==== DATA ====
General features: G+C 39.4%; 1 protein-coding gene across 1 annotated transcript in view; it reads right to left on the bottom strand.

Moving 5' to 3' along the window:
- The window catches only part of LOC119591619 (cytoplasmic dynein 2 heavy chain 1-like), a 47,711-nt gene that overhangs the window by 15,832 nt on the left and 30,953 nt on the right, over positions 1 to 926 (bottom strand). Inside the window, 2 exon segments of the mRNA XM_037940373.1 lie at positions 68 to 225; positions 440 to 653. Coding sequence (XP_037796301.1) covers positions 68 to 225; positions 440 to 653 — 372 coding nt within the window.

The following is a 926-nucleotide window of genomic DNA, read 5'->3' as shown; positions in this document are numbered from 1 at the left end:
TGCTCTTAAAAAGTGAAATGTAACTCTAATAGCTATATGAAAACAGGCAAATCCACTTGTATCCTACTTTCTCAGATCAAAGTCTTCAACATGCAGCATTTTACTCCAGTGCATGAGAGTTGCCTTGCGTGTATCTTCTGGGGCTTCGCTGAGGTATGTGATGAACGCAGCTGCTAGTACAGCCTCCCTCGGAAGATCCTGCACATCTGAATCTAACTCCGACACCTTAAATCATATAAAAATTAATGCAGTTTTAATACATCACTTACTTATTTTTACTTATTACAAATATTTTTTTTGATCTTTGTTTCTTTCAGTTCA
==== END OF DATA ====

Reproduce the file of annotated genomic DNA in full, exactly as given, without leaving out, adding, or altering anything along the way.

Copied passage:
General features: G+C 39.4%; 1 protein-coding gene across 1 annotated transcript in view; it reads right to left on the bottom strand.

Moving 5' to 3' along the window:
- The window catches only part of LOC119591619 (cytoplasmic dynein 2 heavy chain 1-like), a 47,711-nt gene that overhangs the window by 15,832 nt on the left and 30,953 nt on the right, over positions 1 to 926 (bottom strand). Inside the window, 2 exon segments of the mRNA XM_037940373.1 lie at positions 68 to 225; positions 440 to 653. Coding sequence (XP_037796301.1) covers positions 68 to 225; positions 440 to 653 — 372 coding nt within the window.

The following is a 926-nucleotide window of genomic DNA, read 5'->3' as shown; positions in this document are numbered from 1 at the left end:
TGCTCTTAAAAAGTGAAATGTAACTCTAATAGCTATATGAAAACAGGCAAATCCACTTGTATCCTACTTTCTCAGATCAAAGTCTTCAACATGCAGCATTTTACTCCAGTGCATGAGAGTTGCCTTGCGTGTATCTTCTGGGGCTTCGCTGAGGTATGTGATGAACGCAGCTGCTAGTACAGCCTCCCTCGGAAGATCCTGCACATCTGAATCTAACTCCGACACCTTAAATCATATAAAAATTAATGCAGTTTTAATACATCACTTACTTATTTTTACTTATTACAAATATTTTTTTTGATCTTTGTTTCTTTCAGTTCA